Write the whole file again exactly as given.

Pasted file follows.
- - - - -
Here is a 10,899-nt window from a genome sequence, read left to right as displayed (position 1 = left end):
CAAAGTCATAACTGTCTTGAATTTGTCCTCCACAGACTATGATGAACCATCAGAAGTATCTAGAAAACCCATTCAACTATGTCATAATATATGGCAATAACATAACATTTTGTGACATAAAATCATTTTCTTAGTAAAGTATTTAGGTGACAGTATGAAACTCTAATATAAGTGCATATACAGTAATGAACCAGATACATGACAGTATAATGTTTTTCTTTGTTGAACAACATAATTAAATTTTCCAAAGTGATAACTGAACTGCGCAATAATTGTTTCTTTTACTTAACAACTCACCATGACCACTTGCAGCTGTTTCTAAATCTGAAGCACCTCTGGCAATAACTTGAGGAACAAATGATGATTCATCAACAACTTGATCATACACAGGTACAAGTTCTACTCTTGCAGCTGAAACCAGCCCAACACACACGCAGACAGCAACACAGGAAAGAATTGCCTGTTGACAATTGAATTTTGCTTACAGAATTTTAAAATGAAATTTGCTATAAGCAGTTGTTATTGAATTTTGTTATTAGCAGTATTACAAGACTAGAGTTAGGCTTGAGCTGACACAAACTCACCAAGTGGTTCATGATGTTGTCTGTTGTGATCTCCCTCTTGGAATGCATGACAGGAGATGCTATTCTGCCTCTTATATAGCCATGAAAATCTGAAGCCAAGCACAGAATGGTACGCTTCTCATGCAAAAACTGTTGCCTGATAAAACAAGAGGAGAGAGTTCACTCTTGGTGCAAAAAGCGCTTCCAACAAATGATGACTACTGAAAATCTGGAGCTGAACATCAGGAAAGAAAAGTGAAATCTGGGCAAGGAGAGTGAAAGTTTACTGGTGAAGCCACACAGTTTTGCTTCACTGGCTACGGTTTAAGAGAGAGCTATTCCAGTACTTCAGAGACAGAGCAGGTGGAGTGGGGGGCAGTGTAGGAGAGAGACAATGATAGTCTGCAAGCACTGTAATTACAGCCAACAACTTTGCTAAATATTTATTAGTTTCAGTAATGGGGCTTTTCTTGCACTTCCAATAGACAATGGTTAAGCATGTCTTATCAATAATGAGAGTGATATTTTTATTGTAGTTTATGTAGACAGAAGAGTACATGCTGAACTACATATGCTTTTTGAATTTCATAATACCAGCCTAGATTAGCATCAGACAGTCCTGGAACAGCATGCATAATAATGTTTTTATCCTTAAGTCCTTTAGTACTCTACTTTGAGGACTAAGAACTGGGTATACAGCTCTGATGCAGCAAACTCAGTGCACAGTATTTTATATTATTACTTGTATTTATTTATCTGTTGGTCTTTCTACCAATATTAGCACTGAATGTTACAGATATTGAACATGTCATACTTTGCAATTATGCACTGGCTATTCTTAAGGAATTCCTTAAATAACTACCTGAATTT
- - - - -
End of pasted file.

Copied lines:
Here is a 10,899-nt window from a genome sequence, read left to right as displayed (position 1 = left end):
CAAAGTCATAACTGTCTTGAATTTGTCCTCCACAGACTATGATGAACCATCAGAAGTATCTAGAAAACCCATTCAACTATGTCATAATATATGGCAATAACATAACATTTTGTGACATAAAATCATTTTCTTAGTAAAGTATTTAGGTGACAGTATGAAACTCTAATATAAGTGCATATACAGTAATGAACCAGATACATGACAGTATAATGTTTTTCTTTGTTGAACAACATAATTAAATTTTCCAAAGTGATAACTGAACTGCGCAATAATTGTTTCTTTTACTTAACAACTCACCATGACCACTTGCAGCTGTTTCTAAATCTGAAGCACCTCTGGCAATAACTTGAGGAACAAATGATGATTCATCAACAACTTGATCATACACAGGTACAAGTTCTACTCTTGCAGCTGAAACCAGCCCAACACACACGCAGACAGCAACACAGGAAAGAATTGCCTGTTGACAATTGAATTTTGCTTACAGAATTTTAAAATGAAATTTGCTATAAGCAGTTGTTATTGAATTTTGTTATTAGCAGTATTACAAGACTAGAGTTAGGCTTGAGCTGACACAAACTCACCAAGTGGTTCATGATGTTGTCTGTTGTGATCTCCCTCTTGGAATGCATGACAGGAGATGCTATTCTGCCTCTTATATAGCCATGAAAATCTGAAGCCAAGCACAGAATGGTACGCTTCTCATGCAAAAACTGTTGCCTGATAAAACAAGAGGAGAGAGTTCACTCTTGGTGCAAAAAGCGCTTCCAACAAATGATGACTACTGAAAATCTGGAGCTGAACATCAGGAAAGAAAAGTGAAATCTGGGCAAGGAGAGTGAAAGTTTACTGGTGAAGCCACACAGTTTTGCTTCACTGGCTACGGTTTAAGAGAGAGCTATTCCAGTACTTCAGAGACAGAGCAGGTGGAGTGGGGGGCAGTGTAGGAGAGAGACAATGATAGTCTGCAAGCACTGTAATTACAGCCAACAACTTTGCTAAATATTTATTAGTTTCAGTAATGGGGCTTTTCTTGCACTTCCAATAGACAATGGTTAAGCATGTCTTATCAATAATGAGAGTGATATTTTTATTGTAGTTTATGTAGACAGAAGAGTACATGCTGAACTACATATGCTTTTTGAATTTCATAATACCAGCCTAGATTAGCATCAGACAGTCCTGGAACAGCATGCATAATAATGTTTTTATCCTTAAGTCCTTTAGTACTCTACTTTGAGGACTAAGAACTGGGTATACAGCTCTGATGCAGCAAACTCAGTGCACAGTATTTTATATTATTACTTGTATTTATTTATCTGTTGGTCTTTCTACCAATATTAGCACTGAATGTTACAGATATTGAACATGTCATACTTTGCAATTATGCACTGGCTATTCTTAAGGAATTCCTTAAATAACTACCTGAATTT